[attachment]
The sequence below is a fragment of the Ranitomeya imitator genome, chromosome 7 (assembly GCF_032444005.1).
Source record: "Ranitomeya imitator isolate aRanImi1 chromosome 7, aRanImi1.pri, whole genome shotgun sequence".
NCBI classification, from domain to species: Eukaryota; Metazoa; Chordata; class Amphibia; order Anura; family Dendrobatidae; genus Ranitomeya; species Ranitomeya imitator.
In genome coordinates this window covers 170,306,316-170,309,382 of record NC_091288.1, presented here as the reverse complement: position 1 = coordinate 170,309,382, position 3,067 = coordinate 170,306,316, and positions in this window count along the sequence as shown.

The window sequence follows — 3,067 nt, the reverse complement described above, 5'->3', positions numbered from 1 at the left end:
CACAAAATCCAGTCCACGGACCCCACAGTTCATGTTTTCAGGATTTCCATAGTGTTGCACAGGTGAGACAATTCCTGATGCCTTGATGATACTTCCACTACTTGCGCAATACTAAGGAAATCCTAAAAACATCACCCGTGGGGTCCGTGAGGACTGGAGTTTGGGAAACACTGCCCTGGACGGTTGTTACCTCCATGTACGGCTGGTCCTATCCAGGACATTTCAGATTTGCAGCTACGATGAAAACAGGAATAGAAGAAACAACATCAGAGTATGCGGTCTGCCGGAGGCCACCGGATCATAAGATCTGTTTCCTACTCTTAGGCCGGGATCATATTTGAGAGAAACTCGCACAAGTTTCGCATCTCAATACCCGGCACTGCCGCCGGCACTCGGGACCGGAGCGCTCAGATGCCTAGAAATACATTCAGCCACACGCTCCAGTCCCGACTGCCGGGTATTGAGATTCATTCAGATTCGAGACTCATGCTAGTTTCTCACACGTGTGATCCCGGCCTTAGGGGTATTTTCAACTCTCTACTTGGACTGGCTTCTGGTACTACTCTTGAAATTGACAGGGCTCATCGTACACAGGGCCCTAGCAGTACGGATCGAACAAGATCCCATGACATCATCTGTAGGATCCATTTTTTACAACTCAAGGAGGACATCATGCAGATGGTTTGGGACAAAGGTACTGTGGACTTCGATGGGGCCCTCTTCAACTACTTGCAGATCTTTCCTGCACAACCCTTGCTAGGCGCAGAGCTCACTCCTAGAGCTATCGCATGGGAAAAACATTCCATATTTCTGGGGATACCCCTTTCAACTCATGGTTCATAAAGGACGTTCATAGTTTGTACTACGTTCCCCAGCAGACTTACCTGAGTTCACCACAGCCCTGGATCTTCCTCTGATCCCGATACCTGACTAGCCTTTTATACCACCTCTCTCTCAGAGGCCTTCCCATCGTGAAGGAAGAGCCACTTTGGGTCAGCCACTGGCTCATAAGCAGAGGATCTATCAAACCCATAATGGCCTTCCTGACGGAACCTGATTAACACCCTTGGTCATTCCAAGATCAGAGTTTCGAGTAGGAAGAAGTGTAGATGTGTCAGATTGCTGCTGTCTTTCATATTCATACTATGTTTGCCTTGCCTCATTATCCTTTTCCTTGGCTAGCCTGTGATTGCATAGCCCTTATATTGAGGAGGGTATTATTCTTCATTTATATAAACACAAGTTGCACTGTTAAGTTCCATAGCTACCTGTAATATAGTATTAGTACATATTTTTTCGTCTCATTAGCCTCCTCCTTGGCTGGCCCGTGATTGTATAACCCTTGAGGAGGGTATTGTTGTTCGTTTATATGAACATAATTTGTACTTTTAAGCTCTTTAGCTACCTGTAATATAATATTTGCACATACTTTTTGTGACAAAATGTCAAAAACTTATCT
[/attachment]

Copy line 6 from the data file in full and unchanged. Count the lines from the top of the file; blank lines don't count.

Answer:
CACAAAATCCAGTCCACGGACCCCACAGTTCATGTTTTCAGGATTTCCATAGTGTTGCACAGGTGAGACAATTCCTGATGCCTTGATGATACTTCCACTACTTGCGCAATACTAAGGAAATCCTAAAAACATCACCCGTGGGGTCCGTGAGGACTGGAGTTTGGGAAACACTGCCCTGGACGGTTGTTACCTCCATGTACGGCTGGTCCTATCCAGGACATTTCAGATTTGCAGCTACGATGAAAACAGGAATAGAAGAAACAACATCAGAGTATGCGGTCTGCCGGAGGCCACCGGATCATAAGATCTGTTTCCTACTCTTAGGCCGGGATCATATTTGAGAGAAACTCGCACAAGTTTCGCATCTCAATACCCGGCACTGCCGCCGGCACTCGGGACCGGAGCGCTCAGATGCCTAGAAATACATTCAGCCACACGCTCCAGTCCCGACTGCCGGGTATTGAGATTCATTCAGATTCGAGACTCATGCTAGTTTCTCACACGTGTGATCCCGGCCTTAGGGGTATTTTCAACTCTCTACTTGGACTGGCTTCTGGTACTACTCTTGAAATTGACAGGGCTCATCGTACACAGGGCCCTAGCAGTACGGATCGAACAAGATCCCATGACATCATCTGTAGGATCCATTTTTTACAACTCAAGGAGGACATCATGCAGATGGTTTGGGACAAAGGTACTGTGGACTTCGATGGGGCCCTCTTCAACTACTTGCAGATCTTTCCTGCACAACCCTTGCTAGGCGCAGAGCTCACTCCTAGAGCTATCGCATGGGAAAAACATTCCATATTTCTGGGGATACCCCTTTCAACTCATGGTTCATAAAGGACGTTCATAGTTTGTACTACGTTCCCCAGCAGACTTACCTGAGTTCACCACAGCCCTGGATCTTCCTCTGATCCCGATACCTGACTAGCCTTTTATACCACCTCTCTCTCAGAGGCCTTCCCATCGTGAAGGAAGAGCCACTTTGGGTCAGCCACTGGCTCATAAGCAGAGGATCTATCAAACCCATAATGGCCTTCCTGACGGAACCTGATTAACACCCTTGGTCATTCCAAGATCAGAGTTTCGAGTAGGAAGAAGTGTAGATGTGTCAGATTGCTGCTGTCTTTCATATTCATACTATGTTTGCCTTGCCTCATTATCCTTTTCCTTGGCTAGCCTGTGATTGCATAGCCCTTATATTGAGGAGGGTATTATTCTTCATTTATATAAACACAAGTTGCACTGTTAAGTTCCATAGCTACCTGTAATATAGTATTAGTACATATTTTTTCGTCTCATTAGCCTCCTCCTTGGCTGGCCCGTGATTGTATAACCCTTGAGGAGGGTATTGTTGTTCGTTTATATGAACATAATTTGTACTTTTAAGCTCTTTAGCTACCTGTAATATAATATTTGCACATACTTTTTGTGACAAAATGTCAAAAACTTATCT